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Sri Lankan shares slip on profit-taking; Keells leads fall
February 3, 2014 / 12:05 PM / 4 years ago

Sri Lankan shares slip on profit-taking; Keells leads fall

COLOMBO, Feb 3 (Reuters) - Sri Lankan shares slipped to a
near-one-week low on Monday due to profit-taking led by top
conglomerate John Keells Holdings despite foreign
buying ahead of a holiday.
    Stockbrokers, however, expect the bourse to gain in the near
future due to lower interest rates.
    The main stock index fell 0.46 percent, or 28.74
points, to 6,219.34, its lowest level since Jan. 28.
    "We expect the market to rise in the near future due to the
simple reason that our interest rates are low. Keeping the funds
at normal saving will be a loss for value for their money," a
stockbroker said on condition of anonymity. 
    Stockbrokers said retail and institutional investors were
active in the market after interest rates on treasury bills
eased at a weekly auction on Wednesday to multi-year lows,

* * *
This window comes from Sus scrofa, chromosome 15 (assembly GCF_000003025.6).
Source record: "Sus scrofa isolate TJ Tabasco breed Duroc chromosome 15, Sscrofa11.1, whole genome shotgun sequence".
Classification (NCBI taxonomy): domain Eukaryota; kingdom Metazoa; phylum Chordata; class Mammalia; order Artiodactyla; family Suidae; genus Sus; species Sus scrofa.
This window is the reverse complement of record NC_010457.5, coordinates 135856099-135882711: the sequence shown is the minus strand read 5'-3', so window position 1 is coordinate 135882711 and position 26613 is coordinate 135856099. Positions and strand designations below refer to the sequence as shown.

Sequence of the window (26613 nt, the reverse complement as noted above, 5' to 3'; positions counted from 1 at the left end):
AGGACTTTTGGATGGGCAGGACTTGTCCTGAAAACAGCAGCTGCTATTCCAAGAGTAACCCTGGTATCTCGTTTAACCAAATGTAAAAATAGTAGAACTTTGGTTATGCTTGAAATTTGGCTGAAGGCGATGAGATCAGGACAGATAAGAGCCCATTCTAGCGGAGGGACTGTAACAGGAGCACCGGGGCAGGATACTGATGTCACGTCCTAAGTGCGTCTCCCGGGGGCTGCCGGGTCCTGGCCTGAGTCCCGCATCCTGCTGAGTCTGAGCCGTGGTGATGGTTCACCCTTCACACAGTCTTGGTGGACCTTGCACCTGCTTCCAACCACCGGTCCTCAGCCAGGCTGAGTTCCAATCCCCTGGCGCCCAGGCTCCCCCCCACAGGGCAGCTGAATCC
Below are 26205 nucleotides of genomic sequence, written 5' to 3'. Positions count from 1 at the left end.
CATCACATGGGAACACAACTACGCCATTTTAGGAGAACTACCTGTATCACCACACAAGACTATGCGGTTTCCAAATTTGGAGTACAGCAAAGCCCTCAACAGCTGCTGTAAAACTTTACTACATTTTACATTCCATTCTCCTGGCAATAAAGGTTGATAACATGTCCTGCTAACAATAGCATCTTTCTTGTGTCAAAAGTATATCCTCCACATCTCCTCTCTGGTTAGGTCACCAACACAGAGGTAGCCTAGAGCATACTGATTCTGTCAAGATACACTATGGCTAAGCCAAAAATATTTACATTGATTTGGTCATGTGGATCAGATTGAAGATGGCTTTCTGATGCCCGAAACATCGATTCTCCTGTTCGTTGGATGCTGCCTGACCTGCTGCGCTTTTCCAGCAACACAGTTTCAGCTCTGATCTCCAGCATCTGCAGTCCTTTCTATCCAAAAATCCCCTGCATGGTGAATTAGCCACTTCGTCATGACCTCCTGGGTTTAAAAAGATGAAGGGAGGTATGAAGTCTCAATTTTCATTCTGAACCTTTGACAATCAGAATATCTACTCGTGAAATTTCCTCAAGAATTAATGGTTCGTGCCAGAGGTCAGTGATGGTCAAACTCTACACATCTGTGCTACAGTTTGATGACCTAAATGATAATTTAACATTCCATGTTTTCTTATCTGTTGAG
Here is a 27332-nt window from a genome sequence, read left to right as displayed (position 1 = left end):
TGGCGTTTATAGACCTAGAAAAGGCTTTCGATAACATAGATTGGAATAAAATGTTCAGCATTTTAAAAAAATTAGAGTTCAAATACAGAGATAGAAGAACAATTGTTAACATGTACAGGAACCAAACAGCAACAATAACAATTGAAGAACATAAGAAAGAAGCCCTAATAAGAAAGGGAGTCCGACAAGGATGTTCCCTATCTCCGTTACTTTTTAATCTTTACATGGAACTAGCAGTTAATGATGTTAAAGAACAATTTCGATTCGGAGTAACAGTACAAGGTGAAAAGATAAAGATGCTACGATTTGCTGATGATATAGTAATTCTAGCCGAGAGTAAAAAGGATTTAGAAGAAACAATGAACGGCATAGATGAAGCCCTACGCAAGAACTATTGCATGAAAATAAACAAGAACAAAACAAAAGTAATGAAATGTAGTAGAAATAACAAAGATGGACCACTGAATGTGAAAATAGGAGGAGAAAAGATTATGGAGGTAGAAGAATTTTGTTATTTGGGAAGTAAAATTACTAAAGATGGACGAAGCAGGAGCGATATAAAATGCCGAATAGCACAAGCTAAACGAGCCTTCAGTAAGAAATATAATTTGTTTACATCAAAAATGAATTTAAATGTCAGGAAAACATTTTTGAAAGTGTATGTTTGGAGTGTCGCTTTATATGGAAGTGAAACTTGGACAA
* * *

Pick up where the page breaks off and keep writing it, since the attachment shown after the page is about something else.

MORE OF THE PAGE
making fixed-income assets unattractive. 
    The stock and currency markets will be closed on Tuesday for
a holiday for the island nation's 66th Independence Day. Trading
will resume on Wednesday. 
    Shares in Conglomerate John Keells Holdings PLC 
fell 2.08 percent to 235 rupees. 
    Stockbrokers said investors will shrug off political risks
from renewed pressure by the U.S. to bring a fresh resolution
against Sri Lanka at a U.N. Human Rights Council meeting in
March, because the market had been expecting the worst. 
    "Based on the U.S. embassy's communique, we don't expect any
economic or trade embargoes against Sri Lanka in the forthcoming
UNHRC session," Danushka Samarasinghe, head of TKS Securities
Research, told Reuters.
    "Therefore it is unlikely that any adverse impact would
result for the market following the UN session and sometimes the
market could get stronger since much more adverse measures were
    Foreign investors were net buyers of 290.3 million rupees
($2.22 million) worth of shares on Monday, extending the
year-to-date net foreign inflow to 1.32 billion rupees. They
bought 22.88 billion rupees worth of stocks last year.
    The index, which was in an overbought region since Jan. 7,
touched the neutral region on Monday, Thomson Reuters data
showed. It has risen 5.18 percent so far this year, following a
4.8 percent gain in 2013, after having fallen in the previous
two years.
    The day's turnover was 1.1 billion rupees, more than last
year's daily average of about 828.4 million rupees.
  ($1 = 130.7500 Sri Lanka rupees)

 (Reporting by Ranga Sirilal and Shihar Aneez; Editing by Sunil

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